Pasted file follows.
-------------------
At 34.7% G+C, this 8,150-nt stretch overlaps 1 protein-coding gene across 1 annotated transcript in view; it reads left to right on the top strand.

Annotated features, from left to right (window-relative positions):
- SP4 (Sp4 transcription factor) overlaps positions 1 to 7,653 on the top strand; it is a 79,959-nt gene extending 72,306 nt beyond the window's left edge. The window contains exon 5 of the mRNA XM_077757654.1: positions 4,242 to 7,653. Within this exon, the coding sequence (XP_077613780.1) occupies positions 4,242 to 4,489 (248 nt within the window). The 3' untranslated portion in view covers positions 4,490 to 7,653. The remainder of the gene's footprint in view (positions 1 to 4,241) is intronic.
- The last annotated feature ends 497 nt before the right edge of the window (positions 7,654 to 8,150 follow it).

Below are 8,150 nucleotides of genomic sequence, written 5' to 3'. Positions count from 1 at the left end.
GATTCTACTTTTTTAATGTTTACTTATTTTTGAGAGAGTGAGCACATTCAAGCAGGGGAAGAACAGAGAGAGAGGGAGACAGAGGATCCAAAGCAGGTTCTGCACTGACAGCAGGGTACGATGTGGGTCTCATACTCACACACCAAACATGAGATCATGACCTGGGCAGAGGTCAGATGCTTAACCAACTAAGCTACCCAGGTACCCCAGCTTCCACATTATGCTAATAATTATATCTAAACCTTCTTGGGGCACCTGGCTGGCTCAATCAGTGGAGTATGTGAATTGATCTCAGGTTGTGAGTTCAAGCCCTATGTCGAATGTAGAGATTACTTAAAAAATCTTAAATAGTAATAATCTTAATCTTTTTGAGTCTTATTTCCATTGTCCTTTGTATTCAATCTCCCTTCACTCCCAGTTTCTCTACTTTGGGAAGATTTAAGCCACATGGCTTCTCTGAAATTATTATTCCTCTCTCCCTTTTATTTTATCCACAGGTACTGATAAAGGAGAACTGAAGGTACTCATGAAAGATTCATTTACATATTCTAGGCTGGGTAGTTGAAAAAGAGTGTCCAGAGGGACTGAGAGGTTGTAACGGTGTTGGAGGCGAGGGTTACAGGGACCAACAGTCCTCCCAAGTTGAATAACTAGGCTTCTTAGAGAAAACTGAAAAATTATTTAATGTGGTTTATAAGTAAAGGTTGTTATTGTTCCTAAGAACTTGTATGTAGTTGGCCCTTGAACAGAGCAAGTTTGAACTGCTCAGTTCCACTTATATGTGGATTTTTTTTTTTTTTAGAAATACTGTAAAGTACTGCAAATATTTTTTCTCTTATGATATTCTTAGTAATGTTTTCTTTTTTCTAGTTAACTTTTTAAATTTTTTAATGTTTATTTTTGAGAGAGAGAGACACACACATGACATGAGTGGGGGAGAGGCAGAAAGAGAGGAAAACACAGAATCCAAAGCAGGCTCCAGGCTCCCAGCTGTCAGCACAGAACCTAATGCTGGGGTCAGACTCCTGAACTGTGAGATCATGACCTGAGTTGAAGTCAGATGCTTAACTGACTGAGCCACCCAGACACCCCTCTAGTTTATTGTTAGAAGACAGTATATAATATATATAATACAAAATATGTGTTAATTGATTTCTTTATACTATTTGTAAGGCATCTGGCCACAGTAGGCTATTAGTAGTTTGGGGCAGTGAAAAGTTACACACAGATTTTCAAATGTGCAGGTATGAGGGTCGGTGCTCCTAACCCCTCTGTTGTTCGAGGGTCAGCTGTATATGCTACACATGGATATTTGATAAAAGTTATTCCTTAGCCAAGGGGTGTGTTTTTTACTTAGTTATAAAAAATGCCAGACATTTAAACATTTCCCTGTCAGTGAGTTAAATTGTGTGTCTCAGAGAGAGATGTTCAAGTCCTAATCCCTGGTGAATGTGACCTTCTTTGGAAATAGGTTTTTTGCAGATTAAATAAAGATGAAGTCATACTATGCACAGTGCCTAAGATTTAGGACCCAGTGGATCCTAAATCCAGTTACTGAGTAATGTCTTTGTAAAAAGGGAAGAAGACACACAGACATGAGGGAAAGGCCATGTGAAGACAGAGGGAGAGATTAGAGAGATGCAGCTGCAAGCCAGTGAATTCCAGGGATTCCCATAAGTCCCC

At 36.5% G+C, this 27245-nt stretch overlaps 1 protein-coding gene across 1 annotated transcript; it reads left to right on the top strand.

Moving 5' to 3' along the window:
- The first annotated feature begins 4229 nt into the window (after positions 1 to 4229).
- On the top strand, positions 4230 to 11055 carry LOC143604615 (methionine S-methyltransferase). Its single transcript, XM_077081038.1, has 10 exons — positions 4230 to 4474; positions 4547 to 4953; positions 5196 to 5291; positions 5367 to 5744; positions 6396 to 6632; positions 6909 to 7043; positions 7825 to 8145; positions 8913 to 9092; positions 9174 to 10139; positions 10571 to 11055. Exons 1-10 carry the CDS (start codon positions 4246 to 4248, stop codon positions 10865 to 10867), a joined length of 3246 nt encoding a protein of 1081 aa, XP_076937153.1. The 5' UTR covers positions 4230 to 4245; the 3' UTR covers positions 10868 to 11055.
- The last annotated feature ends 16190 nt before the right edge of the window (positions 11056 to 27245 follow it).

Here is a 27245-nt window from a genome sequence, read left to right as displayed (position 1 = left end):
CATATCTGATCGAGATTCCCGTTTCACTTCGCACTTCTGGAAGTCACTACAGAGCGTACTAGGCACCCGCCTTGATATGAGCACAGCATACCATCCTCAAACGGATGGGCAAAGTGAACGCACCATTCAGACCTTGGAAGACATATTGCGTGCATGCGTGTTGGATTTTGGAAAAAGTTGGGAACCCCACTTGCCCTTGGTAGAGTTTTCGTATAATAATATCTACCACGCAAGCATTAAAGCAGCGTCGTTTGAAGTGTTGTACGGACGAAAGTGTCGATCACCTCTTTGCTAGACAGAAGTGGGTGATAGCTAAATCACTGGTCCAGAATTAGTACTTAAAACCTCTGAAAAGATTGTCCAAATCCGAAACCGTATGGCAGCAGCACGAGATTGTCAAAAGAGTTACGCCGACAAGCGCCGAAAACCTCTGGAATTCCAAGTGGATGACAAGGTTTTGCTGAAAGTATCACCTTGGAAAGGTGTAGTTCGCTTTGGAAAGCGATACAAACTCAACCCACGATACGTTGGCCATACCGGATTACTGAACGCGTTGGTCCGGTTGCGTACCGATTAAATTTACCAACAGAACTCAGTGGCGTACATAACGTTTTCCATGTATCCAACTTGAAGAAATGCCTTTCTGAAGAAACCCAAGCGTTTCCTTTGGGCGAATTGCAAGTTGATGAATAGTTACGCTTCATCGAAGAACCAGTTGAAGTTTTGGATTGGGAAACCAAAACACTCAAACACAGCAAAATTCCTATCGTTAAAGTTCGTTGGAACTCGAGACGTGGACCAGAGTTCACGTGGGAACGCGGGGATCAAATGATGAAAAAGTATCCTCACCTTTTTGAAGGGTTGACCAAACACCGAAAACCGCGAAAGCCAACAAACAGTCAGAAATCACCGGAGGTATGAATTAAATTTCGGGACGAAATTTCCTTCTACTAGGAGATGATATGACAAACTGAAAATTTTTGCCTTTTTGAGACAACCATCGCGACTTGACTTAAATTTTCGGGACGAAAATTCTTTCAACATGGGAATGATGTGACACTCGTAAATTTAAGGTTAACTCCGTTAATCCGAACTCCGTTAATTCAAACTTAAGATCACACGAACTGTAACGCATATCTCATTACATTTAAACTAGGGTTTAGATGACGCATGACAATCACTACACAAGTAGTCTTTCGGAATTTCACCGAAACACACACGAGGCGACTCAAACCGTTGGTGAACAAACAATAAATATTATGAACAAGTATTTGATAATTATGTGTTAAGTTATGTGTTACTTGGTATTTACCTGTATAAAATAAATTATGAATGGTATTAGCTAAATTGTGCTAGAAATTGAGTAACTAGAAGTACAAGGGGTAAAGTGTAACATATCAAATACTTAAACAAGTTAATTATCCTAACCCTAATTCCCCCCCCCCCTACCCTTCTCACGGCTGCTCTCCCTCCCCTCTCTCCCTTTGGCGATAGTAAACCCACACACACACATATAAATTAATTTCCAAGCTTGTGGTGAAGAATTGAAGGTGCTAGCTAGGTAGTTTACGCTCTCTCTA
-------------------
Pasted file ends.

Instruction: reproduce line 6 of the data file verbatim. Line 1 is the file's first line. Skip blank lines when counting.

GATTCTACTTTTTTAATGTTTACTTATTTTTGAGAGAGTGAGCACATTCAAGCAGGGGAAGAACAGAGAGAGAGGGAGACAGAGGATCCAAAGCAGGTTCTGCACTGACAGCAGGGTACGATGTGGGTCTCATACTCACACACCAAACATGAGATCATGACCTGGGCAGAGGTCAGATGCTTAACCAACTAAGCTACCCAGGTACCCCAGCTTCCACATTATGCTAATAATTATATCTAAACCTTCTTGGGGCACCTGGCTGGCTCAATCAGTGGAGTATGTGAATTGATCTCAGGTTGTGAGTTCAAGCCCTATGTCGAATGTAGAGATTACTTAAAAAATCTTAAATAGTAATAATCTTAATCTTTTTGAGTCTTATTTCCATTGTCCTTTGTATTCAATCTCCCTTCACTCCCAGTTTCTCTACTTTGGGAAGATTTAAGCCACATGGCTTCTCTGAAATTATTATTCCTCTCTCCCTTTTATTTTATCCACAGGTACTGATAAAGGAGAACTGAAGGTACTCATGAAAGATTCATTTACATATTCTAGGCTGGGTAGTTGAAAAAGAGTGTCCAGAGGGACTGAGAGGTTGTAACGGTGTTGGAGGCGAGGGTTACAGGGACCAACAGTCCTCCCAAGTTGAATAACTAGGCTTCTTAGAGAAAACTGAAAAATTATTTAATGTGGTTTATAAGTAAAGGTTGTTATTGTTCCTAAGAACTTGTATGTAGTTGGCCCTTGAACAGAGCAAGTTTGAACTGCTCAGTTCCACTTATATGTGGATTTTTTTTTTTTTTAGAAATACTGTAAAGTACTGCAAATATTTTTTCTCTTATGATATTCTTAGTAATGTTTTCTTTTTTCTAGTTAACTTTTTAAATTTTTTAATGTTTATTTTTGAGAGAGAGAGACACACACATGACATGAGTGGGGGAGAGGCAGAAAGAGAGGAAAACACAGAATCCAAAGCAGGCTCCAGGCTCCCAGCTGTCAGCACAGAACCTAATGCTGGGGTCAGACTCCTGAACTGTGAGATCATGACCTGAGTTGAAGTCAGATGCTTAACTGACTGAGCCACCCAGACACCCCTCTAGTTTATTGTTAGAAGACAGTATATAATATATATAATACAAAATATGTGTTAATTGATTTCTTTATACTATTTGTAAGGCATCTGGCCACAGTAGGCTATTAGTAGTTTGGGGCAGTGAAAAGTTACACACAGATTTTCAAATGTGCAGGTATGAGGGTCGGTGCTCCTAACCCCTCTGTTGTTCGAGGGTCAGCTGTATATGCTACACATGGATATTTGATAAAAGTTATTCCTTAGCCAAGGGGTGTGTTTTTTACTTAGTTATAAAAAATGCCAGACATTTAAACATTTCCCTGTCAGTGAGTTAAATTGTGTGTCTCAGAGAGAGATGTTCAAGTCCTAATCCCTGGTGAATGTGACCTTCTTTGGAAATAGGTTTTTTGCAGATTAAATAAAGATGAAGTCATACTATGCACAGTGCCTAAGATTTAGGACCCAGTGGATCCTAAATCCAGTTACTGAGTAATGTCTTTGTAAAAAGGGAAGAAGACACACAGACATGAGGGAAAGGCCATGTGAAGACAGAGGGAGAGATTAGAGAGATGCAGCTGCAAGCCAGTGAATTCCAGGGATTCCCATAAGTCCCC